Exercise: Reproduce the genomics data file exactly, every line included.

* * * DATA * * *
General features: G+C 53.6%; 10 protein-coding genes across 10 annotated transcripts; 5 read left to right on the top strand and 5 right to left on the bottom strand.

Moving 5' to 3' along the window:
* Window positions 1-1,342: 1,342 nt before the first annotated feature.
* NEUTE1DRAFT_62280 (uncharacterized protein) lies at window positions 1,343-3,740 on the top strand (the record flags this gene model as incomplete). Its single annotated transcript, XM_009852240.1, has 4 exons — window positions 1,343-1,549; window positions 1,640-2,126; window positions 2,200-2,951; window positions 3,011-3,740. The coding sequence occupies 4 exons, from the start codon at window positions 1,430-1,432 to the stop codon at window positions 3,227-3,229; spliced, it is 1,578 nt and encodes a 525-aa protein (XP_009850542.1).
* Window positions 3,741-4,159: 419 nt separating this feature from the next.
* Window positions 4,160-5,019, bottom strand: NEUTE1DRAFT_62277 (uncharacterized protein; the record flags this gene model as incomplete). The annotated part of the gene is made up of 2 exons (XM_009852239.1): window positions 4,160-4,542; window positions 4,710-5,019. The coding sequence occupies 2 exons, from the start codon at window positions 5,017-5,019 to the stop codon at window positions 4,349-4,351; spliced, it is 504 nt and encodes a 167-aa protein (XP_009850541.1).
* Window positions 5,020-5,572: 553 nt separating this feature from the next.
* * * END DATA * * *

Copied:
General features: G+C 53.6%; 10 protein-coding genes across 10 annotated transcripts; 5 read left to right on the top strand and 5 right to left on the bottom strand.

Moving 5' to 3' along the window:
* Window positions 1-1,342: 1,342 nt before the first annotated feature.
* NEUTE1DRAFT_62280 (uncharacterized protein) lies at window positions 1,343-3,740 on the top strand (the record flags this gene model as incomplete). Its single annotated transcript, XM_009852240.1, has 4 exons — window positions 1,343-1,549; window positions 1,640-2,126; window positions 2,200-2,951; window positions 3,011-3,740. The coding sequence occupies 4 exons, from the start codon at window positions 1,430-1,432 to the stop codon at window positions 3,227-3,229; spliced, it is 1,578 nt and encodes a 525-aa protein (XP_009850542.1).
* Window positions 3,741-4,159: 419 nt separating this feature from the next.
* Window positions 4,160-5,019, bottom strand: NEUTE1DRAFT_62277 (uncharacterized protein; the record flags this gene model as incomplete). The annotated part of the gene is made up of 2 exons (XM_009852239.1): window positions 4,160-4,542; window positions 4,710-5,019. The coding sequence occupies 2 exons, from the start codon at window positions 5,017-5,019 to the stop codon at window positions 4,349-4,351; spliced, it is 504 nt and encodes a 167-aa protein (XP_009850541.1).
* Window positions 5,020-5,572: 553 nt separating this feature from the next.